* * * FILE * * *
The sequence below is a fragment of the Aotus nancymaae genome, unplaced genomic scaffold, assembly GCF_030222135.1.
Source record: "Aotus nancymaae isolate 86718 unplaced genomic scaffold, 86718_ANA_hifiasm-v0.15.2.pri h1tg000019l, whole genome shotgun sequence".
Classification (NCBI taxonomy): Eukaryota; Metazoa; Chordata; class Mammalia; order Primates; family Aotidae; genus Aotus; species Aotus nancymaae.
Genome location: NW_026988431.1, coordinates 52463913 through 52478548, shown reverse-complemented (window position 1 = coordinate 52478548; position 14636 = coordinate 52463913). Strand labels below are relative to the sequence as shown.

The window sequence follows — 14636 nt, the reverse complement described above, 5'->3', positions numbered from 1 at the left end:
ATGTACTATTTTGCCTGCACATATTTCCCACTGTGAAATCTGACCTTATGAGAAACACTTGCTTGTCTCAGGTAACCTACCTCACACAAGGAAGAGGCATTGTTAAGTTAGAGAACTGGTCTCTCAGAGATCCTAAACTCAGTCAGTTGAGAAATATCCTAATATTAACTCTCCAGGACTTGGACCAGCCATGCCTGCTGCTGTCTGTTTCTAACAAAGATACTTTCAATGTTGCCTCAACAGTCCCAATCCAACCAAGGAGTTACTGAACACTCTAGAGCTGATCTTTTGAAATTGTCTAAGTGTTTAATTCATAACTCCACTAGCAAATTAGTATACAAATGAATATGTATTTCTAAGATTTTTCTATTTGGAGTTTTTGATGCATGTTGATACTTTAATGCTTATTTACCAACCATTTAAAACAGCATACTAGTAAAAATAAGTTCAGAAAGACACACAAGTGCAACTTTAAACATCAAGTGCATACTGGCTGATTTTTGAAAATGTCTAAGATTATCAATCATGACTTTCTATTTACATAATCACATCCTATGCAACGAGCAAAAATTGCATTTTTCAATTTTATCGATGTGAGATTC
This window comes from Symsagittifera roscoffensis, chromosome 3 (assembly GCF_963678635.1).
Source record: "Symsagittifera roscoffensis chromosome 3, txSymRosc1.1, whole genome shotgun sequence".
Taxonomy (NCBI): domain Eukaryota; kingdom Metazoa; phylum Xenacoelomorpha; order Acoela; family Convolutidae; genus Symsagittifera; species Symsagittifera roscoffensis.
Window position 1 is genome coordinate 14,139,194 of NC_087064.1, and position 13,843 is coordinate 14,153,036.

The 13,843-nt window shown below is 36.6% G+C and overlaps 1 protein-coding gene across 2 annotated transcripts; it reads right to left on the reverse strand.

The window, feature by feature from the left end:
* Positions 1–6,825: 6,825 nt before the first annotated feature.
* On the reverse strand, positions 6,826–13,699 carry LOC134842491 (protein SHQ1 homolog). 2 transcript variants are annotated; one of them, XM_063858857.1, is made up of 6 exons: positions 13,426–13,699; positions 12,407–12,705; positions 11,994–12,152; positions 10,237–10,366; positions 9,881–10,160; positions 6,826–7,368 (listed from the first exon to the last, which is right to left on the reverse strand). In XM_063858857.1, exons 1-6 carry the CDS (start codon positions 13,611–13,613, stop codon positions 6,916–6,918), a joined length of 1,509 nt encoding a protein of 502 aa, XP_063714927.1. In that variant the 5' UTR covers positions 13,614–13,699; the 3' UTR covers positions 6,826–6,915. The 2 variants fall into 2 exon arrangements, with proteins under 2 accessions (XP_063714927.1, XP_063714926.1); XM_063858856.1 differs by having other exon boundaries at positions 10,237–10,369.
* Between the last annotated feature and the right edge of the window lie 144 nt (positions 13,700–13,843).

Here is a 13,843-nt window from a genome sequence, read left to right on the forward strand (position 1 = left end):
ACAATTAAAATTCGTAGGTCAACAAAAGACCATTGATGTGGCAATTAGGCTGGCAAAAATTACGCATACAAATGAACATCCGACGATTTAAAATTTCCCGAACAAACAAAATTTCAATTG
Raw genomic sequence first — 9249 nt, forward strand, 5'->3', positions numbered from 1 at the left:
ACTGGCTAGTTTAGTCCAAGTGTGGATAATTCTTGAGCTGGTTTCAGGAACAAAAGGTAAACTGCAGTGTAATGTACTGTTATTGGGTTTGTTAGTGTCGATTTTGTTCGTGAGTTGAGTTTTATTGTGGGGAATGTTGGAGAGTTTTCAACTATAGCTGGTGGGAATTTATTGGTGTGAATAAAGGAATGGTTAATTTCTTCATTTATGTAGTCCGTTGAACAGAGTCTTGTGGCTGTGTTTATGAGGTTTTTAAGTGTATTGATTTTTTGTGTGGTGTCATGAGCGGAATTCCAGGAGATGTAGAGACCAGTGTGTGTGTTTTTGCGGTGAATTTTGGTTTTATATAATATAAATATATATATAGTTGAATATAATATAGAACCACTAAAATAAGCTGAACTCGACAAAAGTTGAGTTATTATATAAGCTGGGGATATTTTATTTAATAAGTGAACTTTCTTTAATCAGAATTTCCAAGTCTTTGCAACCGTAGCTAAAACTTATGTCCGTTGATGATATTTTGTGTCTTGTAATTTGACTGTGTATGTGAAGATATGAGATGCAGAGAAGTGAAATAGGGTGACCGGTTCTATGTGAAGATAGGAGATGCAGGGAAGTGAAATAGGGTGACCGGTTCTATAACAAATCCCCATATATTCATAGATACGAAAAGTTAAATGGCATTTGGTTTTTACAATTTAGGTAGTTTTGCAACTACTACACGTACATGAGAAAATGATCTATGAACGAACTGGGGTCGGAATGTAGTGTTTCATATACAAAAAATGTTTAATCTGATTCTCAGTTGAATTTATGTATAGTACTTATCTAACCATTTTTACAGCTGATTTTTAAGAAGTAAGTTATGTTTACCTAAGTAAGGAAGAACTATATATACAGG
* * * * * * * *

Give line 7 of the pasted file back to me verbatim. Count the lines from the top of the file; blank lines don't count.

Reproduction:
This window comes from Symsagittifera roscoffensis, chromosome 3 (assembly GCF_963678635.1).